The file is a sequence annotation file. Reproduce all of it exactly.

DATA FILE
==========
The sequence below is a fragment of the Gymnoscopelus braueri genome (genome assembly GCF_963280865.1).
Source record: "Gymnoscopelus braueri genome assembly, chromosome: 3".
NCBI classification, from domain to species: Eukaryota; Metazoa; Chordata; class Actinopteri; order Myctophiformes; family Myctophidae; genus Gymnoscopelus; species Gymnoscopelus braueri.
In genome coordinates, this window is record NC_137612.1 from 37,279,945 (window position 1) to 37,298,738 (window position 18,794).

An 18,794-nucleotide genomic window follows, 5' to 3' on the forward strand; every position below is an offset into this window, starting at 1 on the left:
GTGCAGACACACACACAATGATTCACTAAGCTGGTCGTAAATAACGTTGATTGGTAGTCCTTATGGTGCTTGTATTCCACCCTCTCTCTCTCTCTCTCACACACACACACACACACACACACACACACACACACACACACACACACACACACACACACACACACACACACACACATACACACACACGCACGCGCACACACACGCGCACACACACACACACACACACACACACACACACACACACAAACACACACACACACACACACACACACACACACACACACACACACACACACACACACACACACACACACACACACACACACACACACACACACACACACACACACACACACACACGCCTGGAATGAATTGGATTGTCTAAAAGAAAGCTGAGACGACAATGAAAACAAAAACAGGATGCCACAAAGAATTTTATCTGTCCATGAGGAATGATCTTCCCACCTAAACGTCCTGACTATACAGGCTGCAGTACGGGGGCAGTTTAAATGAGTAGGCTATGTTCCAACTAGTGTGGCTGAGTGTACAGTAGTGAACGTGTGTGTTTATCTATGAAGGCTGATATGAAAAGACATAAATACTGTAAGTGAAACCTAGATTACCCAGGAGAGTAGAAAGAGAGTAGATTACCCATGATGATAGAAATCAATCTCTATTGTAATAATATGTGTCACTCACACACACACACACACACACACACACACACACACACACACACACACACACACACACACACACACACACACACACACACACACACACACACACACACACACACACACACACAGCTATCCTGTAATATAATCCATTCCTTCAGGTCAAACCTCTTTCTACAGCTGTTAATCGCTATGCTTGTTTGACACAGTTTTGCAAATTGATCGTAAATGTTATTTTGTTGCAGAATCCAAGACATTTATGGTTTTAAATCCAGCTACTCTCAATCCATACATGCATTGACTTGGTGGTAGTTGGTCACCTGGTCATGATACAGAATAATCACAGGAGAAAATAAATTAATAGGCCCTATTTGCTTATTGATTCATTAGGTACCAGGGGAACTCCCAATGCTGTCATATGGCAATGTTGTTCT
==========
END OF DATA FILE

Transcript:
The sequence below is a fragment of the Gymnoscopelus braueri genome (genome assembly GCF_963280865.1).
Source record: "Gymnoscopelus braueri genome assembly, chromosome: 3".
NCBI classification, from domain to species: Eukaryota; Metazoa; Chordata; class Actinopteri; order Myctophiformes; family Myctophidae; genus Gymnoscopelus; species Gymnoscopelus braueri.
In genome coordinates, this window is record NC_137612.1 from 37,279,945 (window position 1) to 37,298,738 (window position 18,794).

An 18,794-nucleotide genomic window follows, 5' to 3' on the forward strand; every position below is an offset into this window, starting at 1 on the left:
GTGCAGACACACACACAATGATTCACTAAGCTGGTCGTAAATAACGTTGATTGGTAGTCCTTATGGTGCTTGTATTCCACCCTCTCTCTCTCTCTCTCACACACACACACACACACACACACACACACACACACACACACACACACACACACACACACACACACACACACACACATACACACACACGCACGCGCACACACACGCGCACACACACACACACACACACACACACACACACACACACAAACACACACACACACACACACACACACACACACACACACACACACACACACACACACACACACACACACACACACACACACACACACACACACACACACACACACACACACACACGCCTGGAATGAATTGGATTGTCTAAAAGAAAGCTGAGACGACAATGAAAACAAAAACAGGATGCCACAAAGAATTTTATCTGTCCATGAGGAATGATCTTCCCACCTAAACGTCCTGACTATACAGGCTGCAGTACGGGGGCAGTTTAAATGAGTAGGCTATGTTCCAACTAGTGTGGCTGAGTGTACAGTAGTGAACGTGTGTGTTTATCTATGAAGGCTGATATGAAAAGACATAAATACTGTAAGTGAAACCTAGATTACCCAGGAGAGTAGAAAGAGAGTAGATTACCCATGATGATAGAAATCAATCTCTATTGTAATAATATGTGTCACTCACACACACACACACACACACACACACACACACACACACACACACACACACACACACACACACACACACACACACACACACACACACACACACACACACACACACACACACAGCTATCCTGTAATATAATCCATTCCTTCAGGTCAAACCTCTTTCTACAGCTGTTAATCGCTATGCTTGTTTGACACAGTTTTGCAAATTGATCGTAAATGTTATTTTGTTGCAGAATCCAAGACATTTATGGTTTTAAATCCAGCTACTCTCAATCCATACATGCATTGACTTGGTGGTAGTTGGTCACCTGGTCATGATACAGAATAATCACAGGAGAAAATAAATTAATAGGCCCTATTTGCTTATTGATTCATTAGGTACCAGGGGAACTCCCAATGCTGTCATATGGCAATGTTGTTCT